Internationally, the demand for cheaper Chinese labour and consumables has only perpetuated and reinforced the economic drive and manufacturing capabilities of China over the past 30 years – with the environment suffering due to inadequate regulation, economic priorities and a lack of perception for wider issues such as environmental. Specifically, with the expansion of the global market and increased demand for electrical and electronic products (and their short lifespan), electronic waste has become one of the most rapidly growing problems pertaining to waste in the world. A great quantity of electronic waste originating from developed countries has been transferred to developing countries such as China, India, and some African countries where electronic waste is processed using less advanced technology. A wide range of toxic substances can be released during the recycling and disposal and cause environmental damage and threaten public health, especially those of heavy metals (Zheng et al. 2013).
Management Approaches in the Past
It was in 1973 where the Chinese government held its first national conference on environmental protection. For the following 20 years, emphasis was placed on pollution control and prevention as the major cities faced industrial and pesticide pollution. Again in 1983 environmental protection was announced as one of the two basic state policies (the other being family planning, or notoriously known as the ‘one child policy’). However proper action to environmental impact has only occurred relatively recently (the mid to late 1990’s) marked by the issuing of the national strategy of sustainable development: ‘Ten strategic Policies for Environment and Development’ and in 1994 the publishing of ‘Agenda 21’. Subsequently, China has implemented a strategy of two fundamental transformations – the transition from a planned economic system to a socialistic market economic system (Wang 2010). Policies within the 1990’s focused mainly on point source control of pollution from industries, and heavily around catchment systems (due to the problem of contaminated water) in contrast to remediation of areas affected by pollution. As is still problematic today, government bodies responsible for the implementation are hindered by weak institutional capacities and generally lack experience in the new field of environmental management (Wang 2010) leading to confusion between local and central governments in relation to the arbitration of policies. Guidelines of environmental protection have been established through many separate rules and regulations authorised by different government entities at different phases adding to this disarray. Local governments also lacked the financial capacity to compensate residents in natural reserves causing conflict within the communities. Centralisation of this organisation appears to be an ongoing process. Similarly, it is all well and good announcing what is going to be done (albeit vaguely) but whether or not action is taken is another matter. Adding to this significance is that the Chinese government is both the regulator and polluter in many instances, and must realise this.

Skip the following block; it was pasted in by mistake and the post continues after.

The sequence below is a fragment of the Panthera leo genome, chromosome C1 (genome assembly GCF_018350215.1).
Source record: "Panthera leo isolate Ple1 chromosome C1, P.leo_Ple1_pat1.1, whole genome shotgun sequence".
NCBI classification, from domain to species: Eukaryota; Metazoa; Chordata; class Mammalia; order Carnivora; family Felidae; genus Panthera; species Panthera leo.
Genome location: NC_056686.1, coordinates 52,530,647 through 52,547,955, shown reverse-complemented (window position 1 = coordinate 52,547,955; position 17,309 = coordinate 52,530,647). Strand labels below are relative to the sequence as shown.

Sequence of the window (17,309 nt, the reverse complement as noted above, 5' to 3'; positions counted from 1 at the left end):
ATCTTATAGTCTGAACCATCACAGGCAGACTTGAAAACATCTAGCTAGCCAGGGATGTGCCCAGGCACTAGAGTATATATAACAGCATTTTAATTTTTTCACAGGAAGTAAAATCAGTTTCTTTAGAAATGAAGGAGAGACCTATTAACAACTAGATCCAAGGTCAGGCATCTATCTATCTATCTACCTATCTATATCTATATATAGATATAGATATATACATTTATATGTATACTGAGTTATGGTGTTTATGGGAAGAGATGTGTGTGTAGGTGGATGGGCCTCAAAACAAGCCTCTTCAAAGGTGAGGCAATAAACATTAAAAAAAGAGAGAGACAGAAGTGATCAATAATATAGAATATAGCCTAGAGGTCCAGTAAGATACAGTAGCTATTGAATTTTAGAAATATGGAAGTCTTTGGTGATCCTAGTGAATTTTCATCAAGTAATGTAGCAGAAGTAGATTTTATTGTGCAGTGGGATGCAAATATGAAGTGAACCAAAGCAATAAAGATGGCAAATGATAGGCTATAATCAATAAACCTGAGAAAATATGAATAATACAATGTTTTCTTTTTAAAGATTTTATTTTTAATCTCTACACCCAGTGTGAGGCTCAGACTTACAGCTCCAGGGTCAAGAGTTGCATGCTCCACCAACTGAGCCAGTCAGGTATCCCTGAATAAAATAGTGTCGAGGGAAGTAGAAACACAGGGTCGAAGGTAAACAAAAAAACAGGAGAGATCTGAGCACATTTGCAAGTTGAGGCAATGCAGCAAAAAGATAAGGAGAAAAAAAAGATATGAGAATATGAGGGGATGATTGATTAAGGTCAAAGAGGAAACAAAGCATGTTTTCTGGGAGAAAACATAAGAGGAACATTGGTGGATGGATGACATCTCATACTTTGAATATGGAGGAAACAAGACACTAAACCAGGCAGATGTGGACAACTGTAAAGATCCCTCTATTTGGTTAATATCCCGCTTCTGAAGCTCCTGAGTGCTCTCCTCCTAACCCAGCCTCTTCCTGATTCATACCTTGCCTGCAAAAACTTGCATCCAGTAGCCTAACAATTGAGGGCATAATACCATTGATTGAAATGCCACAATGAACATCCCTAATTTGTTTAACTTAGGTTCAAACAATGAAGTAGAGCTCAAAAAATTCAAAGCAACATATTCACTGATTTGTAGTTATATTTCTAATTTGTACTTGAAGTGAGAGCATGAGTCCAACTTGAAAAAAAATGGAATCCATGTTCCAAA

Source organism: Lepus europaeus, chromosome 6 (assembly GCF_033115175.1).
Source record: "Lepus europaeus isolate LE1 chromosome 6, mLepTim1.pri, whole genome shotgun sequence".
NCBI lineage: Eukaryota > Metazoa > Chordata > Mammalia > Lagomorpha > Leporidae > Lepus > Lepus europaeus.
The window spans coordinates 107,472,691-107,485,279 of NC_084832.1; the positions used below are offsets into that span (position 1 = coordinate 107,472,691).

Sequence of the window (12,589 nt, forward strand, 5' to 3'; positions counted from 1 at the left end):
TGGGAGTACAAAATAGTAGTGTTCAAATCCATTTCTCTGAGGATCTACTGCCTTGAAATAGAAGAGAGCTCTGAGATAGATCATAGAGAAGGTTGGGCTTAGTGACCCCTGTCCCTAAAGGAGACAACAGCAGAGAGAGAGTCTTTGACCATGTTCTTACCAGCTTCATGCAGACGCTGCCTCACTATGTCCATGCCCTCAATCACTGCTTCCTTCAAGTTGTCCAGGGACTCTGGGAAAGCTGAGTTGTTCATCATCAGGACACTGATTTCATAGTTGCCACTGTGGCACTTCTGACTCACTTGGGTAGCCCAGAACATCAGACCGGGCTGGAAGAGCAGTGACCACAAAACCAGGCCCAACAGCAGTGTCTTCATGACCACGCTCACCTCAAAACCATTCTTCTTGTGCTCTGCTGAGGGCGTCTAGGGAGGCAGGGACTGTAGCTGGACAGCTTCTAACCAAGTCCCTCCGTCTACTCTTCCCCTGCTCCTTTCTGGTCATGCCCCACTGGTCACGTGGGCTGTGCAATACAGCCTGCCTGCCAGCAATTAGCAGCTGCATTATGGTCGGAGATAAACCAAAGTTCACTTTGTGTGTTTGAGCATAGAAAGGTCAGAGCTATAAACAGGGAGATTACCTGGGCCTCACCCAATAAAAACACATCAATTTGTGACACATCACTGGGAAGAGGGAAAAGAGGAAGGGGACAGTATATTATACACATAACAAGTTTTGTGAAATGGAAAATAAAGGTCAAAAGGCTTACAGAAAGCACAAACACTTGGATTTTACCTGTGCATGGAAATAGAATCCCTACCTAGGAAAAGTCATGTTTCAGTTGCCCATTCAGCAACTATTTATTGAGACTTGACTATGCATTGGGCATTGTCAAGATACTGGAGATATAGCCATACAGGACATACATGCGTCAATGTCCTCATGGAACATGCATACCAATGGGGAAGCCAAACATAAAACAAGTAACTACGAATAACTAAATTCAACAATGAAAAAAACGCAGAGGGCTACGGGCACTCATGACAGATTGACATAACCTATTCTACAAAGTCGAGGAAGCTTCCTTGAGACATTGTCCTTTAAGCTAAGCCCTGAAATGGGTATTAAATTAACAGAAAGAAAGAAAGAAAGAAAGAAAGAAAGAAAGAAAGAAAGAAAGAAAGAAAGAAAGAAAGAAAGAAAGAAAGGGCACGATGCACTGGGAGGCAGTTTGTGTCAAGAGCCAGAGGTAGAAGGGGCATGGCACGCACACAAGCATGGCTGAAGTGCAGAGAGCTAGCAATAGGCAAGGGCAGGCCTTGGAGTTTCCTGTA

Management Approaches at Present and for the Future